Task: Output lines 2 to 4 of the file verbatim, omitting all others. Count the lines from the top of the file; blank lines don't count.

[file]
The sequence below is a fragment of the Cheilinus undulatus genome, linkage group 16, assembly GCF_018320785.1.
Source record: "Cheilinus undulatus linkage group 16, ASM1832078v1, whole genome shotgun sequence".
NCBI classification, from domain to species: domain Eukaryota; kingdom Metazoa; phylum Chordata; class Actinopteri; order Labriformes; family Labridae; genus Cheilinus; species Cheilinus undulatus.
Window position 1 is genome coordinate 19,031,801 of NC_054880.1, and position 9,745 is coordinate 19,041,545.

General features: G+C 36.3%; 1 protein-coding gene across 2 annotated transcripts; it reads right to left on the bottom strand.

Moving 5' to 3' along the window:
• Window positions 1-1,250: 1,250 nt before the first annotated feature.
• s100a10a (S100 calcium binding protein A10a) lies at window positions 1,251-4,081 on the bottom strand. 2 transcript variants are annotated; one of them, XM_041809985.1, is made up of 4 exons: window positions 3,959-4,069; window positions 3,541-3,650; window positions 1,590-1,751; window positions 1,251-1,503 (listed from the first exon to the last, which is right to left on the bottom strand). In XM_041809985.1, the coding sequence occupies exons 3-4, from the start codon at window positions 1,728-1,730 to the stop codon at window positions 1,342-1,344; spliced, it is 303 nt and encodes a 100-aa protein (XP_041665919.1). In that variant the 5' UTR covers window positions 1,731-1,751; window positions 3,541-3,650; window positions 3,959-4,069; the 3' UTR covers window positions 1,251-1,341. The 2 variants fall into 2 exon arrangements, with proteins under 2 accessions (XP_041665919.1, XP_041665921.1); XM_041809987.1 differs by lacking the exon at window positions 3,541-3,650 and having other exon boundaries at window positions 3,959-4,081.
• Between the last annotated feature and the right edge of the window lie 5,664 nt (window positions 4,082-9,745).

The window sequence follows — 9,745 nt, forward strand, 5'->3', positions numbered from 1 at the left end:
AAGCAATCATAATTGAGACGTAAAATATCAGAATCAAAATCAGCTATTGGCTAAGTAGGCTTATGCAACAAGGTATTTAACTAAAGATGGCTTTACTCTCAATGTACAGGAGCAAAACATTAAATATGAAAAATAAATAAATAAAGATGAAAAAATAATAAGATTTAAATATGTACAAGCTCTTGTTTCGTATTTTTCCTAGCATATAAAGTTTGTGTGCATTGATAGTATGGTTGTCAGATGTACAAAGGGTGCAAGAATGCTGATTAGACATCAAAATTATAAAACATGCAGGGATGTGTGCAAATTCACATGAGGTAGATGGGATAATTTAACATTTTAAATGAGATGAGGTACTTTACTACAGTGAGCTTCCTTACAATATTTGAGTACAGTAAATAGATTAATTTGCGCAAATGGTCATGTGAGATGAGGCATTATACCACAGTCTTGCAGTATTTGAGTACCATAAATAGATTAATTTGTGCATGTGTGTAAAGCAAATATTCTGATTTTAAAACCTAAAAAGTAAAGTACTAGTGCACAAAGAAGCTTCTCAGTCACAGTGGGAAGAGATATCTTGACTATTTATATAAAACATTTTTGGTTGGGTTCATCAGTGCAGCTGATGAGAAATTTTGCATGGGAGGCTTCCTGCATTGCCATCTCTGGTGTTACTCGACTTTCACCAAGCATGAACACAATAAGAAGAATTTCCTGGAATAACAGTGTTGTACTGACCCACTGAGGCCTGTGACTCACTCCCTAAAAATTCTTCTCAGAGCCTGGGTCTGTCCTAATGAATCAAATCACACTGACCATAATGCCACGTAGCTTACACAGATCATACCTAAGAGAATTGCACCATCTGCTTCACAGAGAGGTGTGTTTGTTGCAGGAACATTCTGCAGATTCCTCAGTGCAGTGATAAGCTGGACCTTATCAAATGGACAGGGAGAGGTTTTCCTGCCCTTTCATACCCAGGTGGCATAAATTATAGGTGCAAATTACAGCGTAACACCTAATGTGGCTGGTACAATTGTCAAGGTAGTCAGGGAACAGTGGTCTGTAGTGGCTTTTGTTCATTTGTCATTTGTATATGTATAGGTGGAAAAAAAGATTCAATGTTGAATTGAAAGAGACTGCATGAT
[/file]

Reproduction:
Source record: "Cheilinus undulatus linkage group 16, ASM1832078v1, whole genome shotgun sequence".
NCBI classification, from domain to species: domain Eukaryota; kingdom Metazoa; phylum Chordata; class Actinopteri; order Labriformes; family Labridae; genus Cheilinus; species Cheilinus undulatus.
Window position 1 is genome coordinate 19,031,801 of NC_054880.1, and position 9,745 is coordinate 19,041,545.